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I have admired the GTV for its looks for years but have never had the opportunity to drive one. I miss the simplicity and connected feel of the earlier cars, I once had a Datsun 510, a couple of old Subarus, an E30 M3 (a bit over rated in my opinion), and a 911 among others, they were just fun to drive. You really felt like you were driving and not just a passenger. I currently own a Lotus Elise and have since 2005, it's a fantastic car but I can't stop dreaming about Alfa.

Is the GTV the kind of car and what a smile on your face every time you get in it. Are they a maintenance nightmare? Is there a particular year to stay away from? Any thoughts would be much appreciated.

Thanks
Michael
 

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Hi Michael,

I am a new owner of a GTV put had the Alfa itch for years! The car in my opinion is the essence of a drivers car, it pushes you to drive better and always puts a smile on my face. I have had a few good (mid level) cars over the years and although the Alfa is not the fastest of them at this point it still has that certain something about it that makes it special. I could expand more but the fact is I am just breaking in the car at this point and have just broke the car into its correct power band (I had been driving it way too low in the rpm range).

In terms of year the 67 GTV "Stepnose" is a very popular model and out of all of the GTV's will command the highest price in most situations. I opted for the 69 which is not a Stepnose but still has the very classic interior plus some fantastic details unique to that year, it also has the 4 light grill which I like most. From what I have seen, the 74's are some of the more available and lower priced versions, to me, the interior is not as classic as the other models but they are still very lust worthy!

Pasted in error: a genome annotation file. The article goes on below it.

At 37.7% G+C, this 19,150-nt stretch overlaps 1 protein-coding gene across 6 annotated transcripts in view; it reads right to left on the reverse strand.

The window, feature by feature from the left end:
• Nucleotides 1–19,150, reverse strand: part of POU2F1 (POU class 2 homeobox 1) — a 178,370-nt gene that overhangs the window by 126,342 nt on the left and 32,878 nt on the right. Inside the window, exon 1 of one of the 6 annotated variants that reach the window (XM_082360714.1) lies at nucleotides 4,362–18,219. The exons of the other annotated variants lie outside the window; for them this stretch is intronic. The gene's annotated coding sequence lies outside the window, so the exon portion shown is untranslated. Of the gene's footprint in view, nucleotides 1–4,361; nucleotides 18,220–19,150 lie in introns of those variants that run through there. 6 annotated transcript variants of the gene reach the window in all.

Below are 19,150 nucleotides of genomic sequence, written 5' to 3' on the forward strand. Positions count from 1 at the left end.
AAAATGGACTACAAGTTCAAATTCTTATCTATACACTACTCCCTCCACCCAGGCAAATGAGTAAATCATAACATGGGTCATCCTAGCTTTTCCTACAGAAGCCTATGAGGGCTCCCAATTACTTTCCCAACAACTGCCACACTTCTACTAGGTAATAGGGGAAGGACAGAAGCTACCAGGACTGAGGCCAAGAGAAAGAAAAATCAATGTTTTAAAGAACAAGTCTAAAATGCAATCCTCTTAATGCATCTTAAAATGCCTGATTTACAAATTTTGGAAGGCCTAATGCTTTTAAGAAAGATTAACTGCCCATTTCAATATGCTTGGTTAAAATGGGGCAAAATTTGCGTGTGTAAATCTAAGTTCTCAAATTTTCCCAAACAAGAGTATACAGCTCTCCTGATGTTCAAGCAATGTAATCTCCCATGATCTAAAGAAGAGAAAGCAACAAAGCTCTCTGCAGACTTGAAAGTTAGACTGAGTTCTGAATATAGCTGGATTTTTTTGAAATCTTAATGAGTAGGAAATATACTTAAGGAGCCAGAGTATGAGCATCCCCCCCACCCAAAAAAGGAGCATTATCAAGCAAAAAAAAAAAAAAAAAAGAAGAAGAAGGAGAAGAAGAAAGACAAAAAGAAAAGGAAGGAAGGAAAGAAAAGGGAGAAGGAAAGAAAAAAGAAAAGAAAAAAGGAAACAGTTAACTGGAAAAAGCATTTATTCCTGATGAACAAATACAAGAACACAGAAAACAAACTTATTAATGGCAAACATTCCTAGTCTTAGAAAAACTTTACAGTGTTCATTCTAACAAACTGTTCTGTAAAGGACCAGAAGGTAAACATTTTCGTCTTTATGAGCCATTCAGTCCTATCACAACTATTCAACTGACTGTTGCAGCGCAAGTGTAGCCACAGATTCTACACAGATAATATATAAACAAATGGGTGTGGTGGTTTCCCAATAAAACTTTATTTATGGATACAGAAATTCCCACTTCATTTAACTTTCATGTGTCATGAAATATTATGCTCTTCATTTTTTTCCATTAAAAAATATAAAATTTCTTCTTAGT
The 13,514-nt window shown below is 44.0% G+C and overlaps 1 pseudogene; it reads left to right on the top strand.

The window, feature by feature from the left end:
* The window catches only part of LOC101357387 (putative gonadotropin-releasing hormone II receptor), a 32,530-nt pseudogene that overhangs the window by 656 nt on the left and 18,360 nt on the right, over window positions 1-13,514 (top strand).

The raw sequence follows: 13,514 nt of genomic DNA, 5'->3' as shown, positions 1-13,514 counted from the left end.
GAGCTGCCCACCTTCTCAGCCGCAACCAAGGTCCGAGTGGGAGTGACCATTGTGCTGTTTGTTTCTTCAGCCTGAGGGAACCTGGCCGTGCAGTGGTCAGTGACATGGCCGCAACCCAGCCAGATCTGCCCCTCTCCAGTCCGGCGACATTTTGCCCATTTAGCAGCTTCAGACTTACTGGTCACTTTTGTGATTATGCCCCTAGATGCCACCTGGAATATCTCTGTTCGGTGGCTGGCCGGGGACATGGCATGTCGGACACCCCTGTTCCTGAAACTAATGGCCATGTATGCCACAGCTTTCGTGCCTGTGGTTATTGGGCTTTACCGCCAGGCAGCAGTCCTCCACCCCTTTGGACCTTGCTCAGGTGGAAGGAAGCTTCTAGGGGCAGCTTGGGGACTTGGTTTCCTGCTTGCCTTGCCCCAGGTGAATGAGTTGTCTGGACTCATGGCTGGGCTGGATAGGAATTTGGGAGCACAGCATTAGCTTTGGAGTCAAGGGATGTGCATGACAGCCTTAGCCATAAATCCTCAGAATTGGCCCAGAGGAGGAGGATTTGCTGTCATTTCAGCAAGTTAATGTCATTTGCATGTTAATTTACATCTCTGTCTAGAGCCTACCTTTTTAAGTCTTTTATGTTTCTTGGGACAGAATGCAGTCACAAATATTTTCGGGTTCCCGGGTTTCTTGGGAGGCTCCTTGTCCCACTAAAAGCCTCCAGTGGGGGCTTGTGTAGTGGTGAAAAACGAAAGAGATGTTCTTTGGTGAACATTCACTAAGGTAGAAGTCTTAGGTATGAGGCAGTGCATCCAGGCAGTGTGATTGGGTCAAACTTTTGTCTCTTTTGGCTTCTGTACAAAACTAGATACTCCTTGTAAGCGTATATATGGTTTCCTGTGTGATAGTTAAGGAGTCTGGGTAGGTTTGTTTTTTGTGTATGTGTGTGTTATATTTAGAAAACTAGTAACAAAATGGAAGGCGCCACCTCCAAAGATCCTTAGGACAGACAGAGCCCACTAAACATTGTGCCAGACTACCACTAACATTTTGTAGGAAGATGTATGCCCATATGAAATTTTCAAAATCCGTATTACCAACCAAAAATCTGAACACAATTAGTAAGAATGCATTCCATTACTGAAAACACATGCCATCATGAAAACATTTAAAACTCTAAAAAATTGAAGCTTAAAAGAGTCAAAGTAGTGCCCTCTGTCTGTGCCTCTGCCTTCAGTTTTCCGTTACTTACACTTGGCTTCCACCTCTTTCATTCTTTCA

Maintenance, from what I have seen this is very approachable. I have never done much work on my previous cars since all of the electrical parts freaked me out, the Alfa is very understandable in its primarily analog form. I see you are from Illinois so be careful about corrosion both in your purchase and in your usage of the car, as long as you do not put it away salty and wet you should be a happy man. One thing I would highly suggest is to find an Alfa specialist that you feel comfortable with and let them guide you both in the purchase and the care of the car, I was given this advice and it has saved me money and troubles!

Hope that helps.

Cheers,

Roger
 

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Good of you to post your location.. everyone should.. it helps so much give assistance. You are located a stones throw from Mike Besic at Besic Motorsports in Hinsdale. Mike is the kind of guy you probably have a lot in common with and is always willing to help even when the meter isn't running. He races Alfas and works on them for a living. He can give you face time and probably give you some seat time on cars he knows. He has worked on the worst of the worst and the best of the best so you will get a real good idea what kind of car fits you the best. He has driven them all from 50's Giuliettas to late model Spiders, GTV's and Alfettas and Sedans. I'd recommend you give him a call followed up with a visit.. He will pretty much help you through all the nuances of each GTV iteration from 1300, 1600, 1750, 2000 and performance enhancements to all if that spins your wheels. Don't tell him I sent you. Rick https://plus.google.com/107231975323606603575/about?gl=us&hl=en
 

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Alfas are strong reliable cars once got into good condition. I had a 74 GTV for 15 years, used it variously as a daily driver, weekend car, track car, road trip car. Used to regularly put 1000 miles on it in a weekend going to track events at the other end of the state. Never once failed to get me home. Go through they systems and bring them up to spec, it should serve you well.

Andrew
 

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Glad to hear about the reliability, there is no shortage of horror stories about Italian and British sports cars, especially electrical issues.